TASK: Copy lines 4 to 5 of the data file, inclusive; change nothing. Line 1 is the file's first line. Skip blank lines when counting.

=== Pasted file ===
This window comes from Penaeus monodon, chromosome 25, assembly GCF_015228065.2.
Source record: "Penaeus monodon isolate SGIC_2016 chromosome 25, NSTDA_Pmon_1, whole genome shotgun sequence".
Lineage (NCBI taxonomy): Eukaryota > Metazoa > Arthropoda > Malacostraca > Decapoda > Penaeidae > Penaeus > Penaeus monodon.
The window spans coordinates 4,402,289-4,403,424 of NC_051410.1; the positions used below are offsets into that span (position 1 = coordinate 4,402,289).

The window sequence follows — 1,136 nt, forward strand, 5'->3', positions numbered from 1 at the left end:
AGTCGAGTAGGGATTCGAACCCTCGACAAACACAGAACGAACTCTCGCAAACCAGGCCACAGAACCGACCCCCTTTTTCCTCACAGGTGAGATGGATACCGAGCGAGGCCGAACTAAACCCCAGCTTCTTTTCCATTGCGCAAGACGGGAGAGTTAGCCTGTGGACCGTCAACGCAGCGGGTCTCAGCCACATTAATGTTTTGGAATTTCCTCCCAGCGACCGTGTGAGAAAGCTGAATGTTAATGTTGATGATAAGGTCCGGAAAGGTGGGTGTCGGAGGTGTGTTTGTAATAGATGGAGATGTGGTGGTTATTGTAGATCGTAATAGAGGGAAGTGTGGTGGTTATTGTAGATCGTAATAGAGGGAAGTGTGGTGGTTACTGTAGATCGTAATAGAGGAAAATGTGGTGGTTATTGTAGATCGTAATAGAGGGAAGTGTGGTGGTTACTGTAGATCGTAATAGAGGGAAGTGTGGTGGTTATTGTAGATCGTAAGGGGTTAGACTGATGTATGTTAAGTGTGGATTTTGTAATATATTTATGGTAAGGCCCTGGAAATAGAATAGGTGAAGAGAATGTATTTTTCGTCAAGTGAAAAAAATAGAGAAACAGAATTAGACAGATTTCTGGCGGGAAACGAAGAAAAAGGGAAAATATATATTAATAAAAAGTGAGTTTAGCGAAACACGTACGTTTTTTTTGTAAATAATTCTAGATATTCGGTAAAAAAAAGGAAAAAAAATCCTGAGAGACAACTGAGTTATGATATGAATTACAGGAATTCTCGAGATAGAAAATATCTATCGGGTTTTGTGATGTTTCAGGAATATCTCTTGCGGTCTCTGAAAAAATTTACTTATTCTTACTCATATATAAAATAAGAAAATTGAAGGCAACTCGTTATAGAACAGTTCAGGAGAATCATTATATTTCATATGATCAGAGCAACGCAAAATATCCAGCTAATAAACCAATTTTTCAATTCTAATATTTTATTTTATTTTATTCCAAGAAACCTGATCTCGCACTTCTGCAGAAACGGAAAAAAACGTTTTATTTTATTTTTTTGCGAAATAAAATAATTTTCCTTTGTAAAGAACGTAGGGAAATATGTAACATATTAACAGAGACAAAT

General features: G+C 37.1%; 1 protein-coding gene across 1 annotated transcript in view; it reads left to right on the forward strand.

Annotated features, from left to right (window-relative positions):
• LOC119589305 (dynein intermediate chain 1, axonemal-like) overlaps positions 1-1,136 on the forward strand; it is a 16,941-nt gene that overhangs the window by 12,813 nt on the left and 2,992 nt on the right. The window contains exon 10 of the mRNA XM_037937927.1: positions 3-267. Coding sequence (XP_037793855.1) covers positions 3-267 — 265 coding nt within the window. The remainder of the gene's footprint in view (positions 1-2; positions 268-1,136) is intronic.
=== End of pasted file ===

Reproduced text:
The window spans coordinates 4,402,289-4,403,424 of NC_051410.1; the positions used below are offsets into that span (position 1 = coordinate 4,402,289).

The window sequence follows — 1,136 nt, forward strand, 5'->3', positions numbered from 1 at the left end: